DESIGNING THE FOUNDATION.
The first step is to ascertain the load to be supported by the foundation. This load consists of three parts: (1) the building itself, (2) the movable loads on the floors and the snow on the roof, and (3) the part of the load that may be transferred from one part of the foundation to the other by the force of the wind.
In this connection it must be borne in mind that concentrated pressures are not transmitted, undiminished, through a solid mass in the line of application, but spread out in successively radiating lines; and hence, if any considerable distance intervenes between the foundation and the point of application of this concentrated load, the pressure will be nearly or quite uniformly distributed over the entire area of the base. The exact distribution of the pressure can not be computed.
Table 60, gives the weight_of different kinds of masonry.
Ordinary lathing and plastering weighs about 10 lb. per sq. ft. The weight of floors is approximately 10 lb. per sq. ft. for dwellings; 25 lb. per sq. ft. for public buildings; and 40 or 50 lb. per sq. ft. for warehouses. The weight of the roof varies with the kind of covering, the span, etc.; but a shingle roof may be taken at 10 lb. per sq. ft., and a roof covered with slate or corrugated iron at 25 lb. per sq. ft.
The preceding loads are the ones to be used in determining the strength of the floor, and not in designing the footings; for there is no probability that each and every square foot of floor will have its maximum load at the same time. The amount of moving load to be considered as reaching the footings in any particular case is a matter of judgment.
live load to be assumed as reaching the footing.
On a compressible soil it is very important that the live load assumed as reaching the footings shall be neither over- nor under estimated. The dead load can be estimated with suffici3nt accuracy, and as the load on the footings under the walls is chiefly dead load, this part of the foundation is likely to receive the assumed load. But the possible maximum on the footings of interior columns is made up largely of live load, and if the live load reaching these footings is taken too large, the footings are likely to be made too great and consequently the columns will not settle as much as the walls; and on the other hand, if the live load reaching the column footings is taken too small, the columns will settle more than the walls. Ex perience in Chicago—extended both in time and in number of build ings—in founding upon a compressible soil shows that the settle ment of the columns and walls of eight- and ten-story office buildings, hotels, retail stores, etc., are almost exactly the same when designed on the assumption that no live load reaches the footings.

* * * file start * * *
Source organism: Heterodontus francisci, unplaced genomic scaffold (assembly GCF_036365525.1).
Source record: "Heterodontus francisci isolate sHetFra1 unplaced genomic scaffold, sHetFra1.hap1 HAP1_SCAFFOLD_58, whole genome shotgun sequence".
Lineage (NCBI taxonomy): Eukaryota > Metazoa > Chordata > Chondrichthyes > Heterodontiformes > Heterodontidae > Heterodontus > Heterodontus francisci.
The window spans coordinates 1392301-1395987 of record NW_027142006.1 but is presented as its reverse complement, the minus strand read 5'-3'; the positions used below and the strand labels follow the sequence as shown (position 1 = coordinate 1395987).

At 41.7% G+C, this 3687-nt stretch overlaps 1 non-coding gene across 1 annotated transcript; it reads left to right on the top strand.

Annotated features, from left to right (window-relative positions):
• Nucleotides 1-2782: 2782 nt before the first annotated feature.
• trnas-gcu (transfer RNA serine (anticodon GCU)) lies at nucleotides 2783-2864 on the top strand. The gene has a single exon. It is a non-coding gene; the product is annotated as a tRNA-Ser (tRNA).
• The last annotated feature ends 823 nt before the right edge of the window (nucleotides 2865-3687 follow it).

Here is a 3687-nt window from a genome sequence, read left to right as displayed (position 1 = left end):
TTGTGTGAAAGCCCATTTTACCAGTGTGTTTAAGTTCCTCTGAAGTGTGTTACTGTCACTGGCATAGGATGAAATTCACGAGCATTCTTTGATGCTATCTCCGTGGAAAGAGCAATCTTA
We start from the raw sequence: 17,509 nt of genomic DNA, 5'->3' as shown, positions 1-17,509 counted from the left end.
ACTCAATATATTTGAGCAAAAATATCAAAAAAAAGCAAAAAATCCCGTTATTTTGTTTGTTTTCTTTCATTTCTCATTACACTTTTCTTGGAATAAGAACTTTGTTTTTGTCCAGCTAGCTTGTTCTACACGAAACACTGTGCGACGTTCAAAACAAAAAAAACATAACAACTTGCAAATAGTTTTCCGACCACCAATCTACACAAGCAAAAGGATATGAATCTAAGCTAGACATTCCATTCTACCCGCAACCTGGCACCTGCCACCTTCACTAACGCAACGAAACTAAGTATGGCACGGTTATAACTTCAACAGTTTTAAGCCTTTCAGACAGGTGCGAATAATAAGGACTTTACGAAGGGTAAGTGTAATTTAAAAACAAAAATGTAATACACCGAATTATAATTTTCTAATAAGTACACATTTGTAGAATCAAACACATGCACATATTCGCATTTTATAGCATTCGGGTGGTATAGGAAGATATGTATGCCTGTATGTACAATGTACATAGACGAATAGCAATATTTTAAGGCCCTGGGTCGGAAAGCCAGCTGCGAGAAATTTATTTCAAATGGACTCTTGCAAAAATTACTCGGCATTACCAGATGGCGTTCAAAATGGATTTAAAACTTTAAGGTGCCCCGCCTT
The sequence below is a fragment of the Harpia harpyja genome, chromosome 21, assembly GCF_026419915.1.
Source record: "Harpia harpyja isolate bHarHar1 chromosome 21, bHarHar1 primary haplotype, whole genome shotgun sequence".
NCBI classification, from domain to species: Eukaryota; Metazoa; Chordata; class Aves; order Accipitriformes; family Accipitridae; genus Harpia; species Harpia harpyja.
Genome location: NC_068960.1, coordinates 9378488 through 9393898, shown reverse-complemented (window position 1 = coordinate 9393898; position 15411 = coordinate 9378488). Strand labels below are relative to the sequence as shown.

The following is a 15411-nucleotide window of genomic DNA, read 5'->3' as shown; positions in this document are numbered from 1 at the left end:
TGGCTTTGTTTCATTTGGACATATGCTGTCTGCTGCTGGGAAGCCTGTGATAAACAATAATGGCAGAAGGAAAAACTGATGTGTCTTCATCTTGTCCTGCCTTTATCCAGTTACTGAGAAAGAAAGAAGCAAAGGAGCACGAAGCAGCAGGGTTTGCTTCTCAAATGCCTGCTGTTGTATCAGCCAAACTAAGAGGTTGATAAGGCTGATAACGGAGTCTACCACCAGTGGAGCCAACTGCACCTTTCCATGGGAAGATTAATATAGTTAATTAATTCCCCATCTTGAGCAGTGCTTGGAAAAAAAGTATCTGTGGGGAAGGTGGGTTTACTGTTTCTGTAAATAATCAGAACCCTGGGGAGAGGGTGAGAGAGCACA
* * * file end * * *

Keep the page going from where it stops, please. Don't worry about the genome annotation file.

In the larger cities the building laws specify the proportion of the maximum live load that is to be included in determining the area of the footings; but some of these laws entirely ignore the principle of the preceding paragraph. Of course, on a non-compressible foundation an error in the amount of live load assumed to reach the footings is of no consequence; but no soil is absolutely non-com pressible, and hence in all cases except when the foundation is on solid rock, the above principle should be applied.
Attention must be given to the manner in which the weight of the roof and floors is transferred to the walls. For example, if the floor joists of a warehouse run from back to front, it is evident that the back and front walls alone will carry the weight of the floors and of the goods placed upon them, and this will make the pressure upon the foundation under them considerably greater than under the other walls. Again, if a stone-front is to be carried on an arch or on a girder having its bearings on piers at each side of the building, it is manifest that the weight of the whole superincumbent structure, instead of being distributed equally on the foundation under the front, will be concentrated on that part of the foundation immediately under the piers.
Having determined the pressure which may safely be brought upon the soil, and having ascertained the weight of each part of the structure, the area required for the founda tion is easily determined by dividing the latter by the farmer. Then, having found the area of foundation, the base of the structure must be extended by footings of masonry, concrete, timber, etc., so as to (1) cover that area and (2) distribute the pressure uniformly over it. The two items will be considered in inverse order.